The original idea of a mix of new development and park space seemed a good compromise. It is too bad that this partnership with a builder and the PRPD or the city of Park Ridge was not pursued. But asking all the citizens of PR to pay for the PRPD’s 11.4 acre boondoggle should get a resounding no vote (how many voters will really come out for the spring election-usually a low turnout-purposely done by the PRPD board?). Use the money the PRPD has on hand to fix maintain or upgrade the properties they already own.

My wife and I have vehemently opposing views about having another park in the location of the Youth Campus.

Her view is that we are below the National average. OK, Park Ridge is, but is this the best reason to place a park in its new desired location?

My wife and I are obviously residents here and we love parks and the idea of parks but I must tell you that I don’t understand the logic for placing a park in the proposed location. Not more than 4 street blocks away is a park — Northeast Park. It offers these amenities:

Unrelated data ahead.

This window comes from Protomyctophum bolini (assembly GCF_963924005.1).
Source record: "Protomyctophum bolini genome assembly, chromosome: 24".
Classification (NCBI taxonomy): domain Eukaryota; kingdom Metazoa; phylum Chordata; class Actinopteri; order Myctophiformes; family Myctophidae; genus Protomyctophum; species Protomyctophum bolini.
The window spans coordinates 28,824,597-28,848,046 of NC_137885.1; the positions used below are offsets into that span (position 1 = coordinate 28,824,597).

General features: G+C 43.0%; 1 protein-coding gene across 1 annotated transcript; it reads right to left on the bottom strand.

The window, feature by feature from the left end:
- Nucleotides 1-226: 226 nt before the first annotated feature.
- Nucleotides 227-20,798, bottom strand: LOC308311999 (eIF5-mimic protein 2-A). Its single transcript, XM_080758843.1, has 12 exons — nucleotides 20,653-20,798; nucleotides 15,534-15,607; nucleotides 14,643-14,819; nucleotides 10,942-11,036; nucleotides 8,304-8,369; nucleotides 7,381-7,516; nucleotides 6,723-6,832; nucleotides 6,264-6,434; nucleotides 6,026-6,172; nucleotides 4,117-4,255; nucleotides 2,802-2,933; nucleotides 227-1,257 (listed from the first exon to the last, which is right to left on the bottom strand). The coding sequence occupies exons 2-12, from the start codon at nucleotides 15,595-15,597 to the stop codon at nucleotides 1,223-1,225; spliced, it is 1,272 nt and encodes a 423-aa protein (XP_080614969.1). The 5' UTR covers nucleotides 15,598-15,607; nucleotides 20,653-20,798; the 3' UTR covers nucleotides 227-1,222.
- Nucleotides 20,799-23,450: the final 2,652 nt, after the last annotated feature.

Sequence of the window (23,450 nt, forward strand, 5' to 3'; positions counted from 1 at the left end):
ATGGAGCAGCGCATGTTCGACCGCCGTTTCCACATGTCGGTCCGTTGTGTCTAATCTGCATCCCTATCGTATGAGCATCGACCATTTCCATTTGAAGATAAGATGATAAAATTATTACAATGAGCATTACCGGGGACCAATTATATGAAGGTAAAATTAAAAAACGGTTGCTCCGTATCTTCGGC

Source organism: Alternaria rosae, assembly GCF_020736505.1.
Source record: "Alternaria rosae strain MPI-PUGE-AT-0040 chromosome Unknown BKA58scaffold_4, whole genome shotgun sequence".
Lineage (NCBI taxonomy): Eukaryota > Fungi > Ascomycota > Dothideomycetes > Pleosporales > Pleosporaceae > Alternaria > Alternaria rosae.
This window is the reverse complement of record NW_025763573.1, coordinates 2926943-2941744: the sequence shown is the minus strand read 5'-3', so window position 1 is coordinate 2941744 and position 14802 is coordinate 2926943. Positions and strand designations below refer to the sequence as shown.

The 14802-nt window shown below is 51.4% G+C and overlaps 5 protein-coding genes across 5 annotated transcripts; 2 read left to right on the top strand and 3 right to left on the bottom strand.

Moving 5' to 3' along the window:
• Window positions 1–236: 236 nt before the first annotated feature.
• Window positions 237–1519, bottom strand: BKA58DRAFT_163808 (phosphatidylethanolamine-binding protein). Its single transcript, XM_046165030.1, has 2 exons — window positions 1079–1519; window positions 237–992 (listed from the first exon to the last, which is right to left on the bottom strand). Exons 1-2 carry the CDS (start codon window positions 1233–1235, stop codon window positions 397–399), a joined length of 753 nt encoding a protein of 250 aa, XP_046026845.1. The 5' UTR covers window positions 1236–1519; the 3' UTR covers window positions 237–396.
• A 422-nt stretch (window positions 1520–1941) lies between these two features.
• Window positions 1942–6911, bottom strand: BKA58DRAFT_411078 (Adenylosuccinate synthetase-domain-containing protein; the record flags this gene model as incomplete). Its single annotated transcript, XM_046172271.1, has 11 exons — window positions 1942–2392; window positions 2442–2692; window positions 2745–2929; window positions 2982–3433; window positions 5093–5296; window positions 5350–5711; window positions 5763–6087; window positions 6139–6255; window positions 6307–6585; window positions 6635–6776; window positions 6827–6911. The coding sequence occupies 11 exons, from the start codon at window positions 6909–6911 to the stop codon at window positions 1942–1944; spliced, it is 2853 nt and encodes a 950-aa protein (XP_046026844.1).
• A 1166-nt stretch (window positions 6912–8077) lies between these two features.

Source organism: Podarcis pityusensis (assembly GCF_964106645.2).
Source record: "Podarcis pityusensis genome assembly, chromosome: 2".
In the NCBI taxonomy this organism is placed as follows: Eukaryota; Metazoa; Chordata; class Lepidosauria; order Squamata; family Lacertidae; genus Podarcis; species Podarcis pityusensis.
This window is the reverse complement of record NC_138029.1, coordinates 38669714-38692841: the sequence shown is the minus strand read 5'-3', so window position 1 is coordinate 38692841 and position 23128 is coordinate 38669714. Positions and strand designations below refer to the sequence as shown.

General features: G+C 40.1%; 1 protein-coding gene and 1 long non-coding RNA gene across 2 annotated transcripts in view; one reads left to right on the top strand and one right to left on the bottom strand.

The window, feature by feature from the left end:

Tennis Courts
Play Field
Basketball Courts
Drinking Fountain

OK so the tennis courts are not paddle tennis, bring a paddle racquet to Northeast Park and play by those rules (add lines to the court to make it multipurpose). Want to have skating?…fine..add water with 20 degree weather and now you have it or go to the indoor skating rink in Niles at the corner of Ballard and Greenwood anytime of year. Want a kids play area? … fine…there’s a playground at Northeast Park.

So here’re my proposals on each of the proposed amenities to best use our funds and save on our taxes!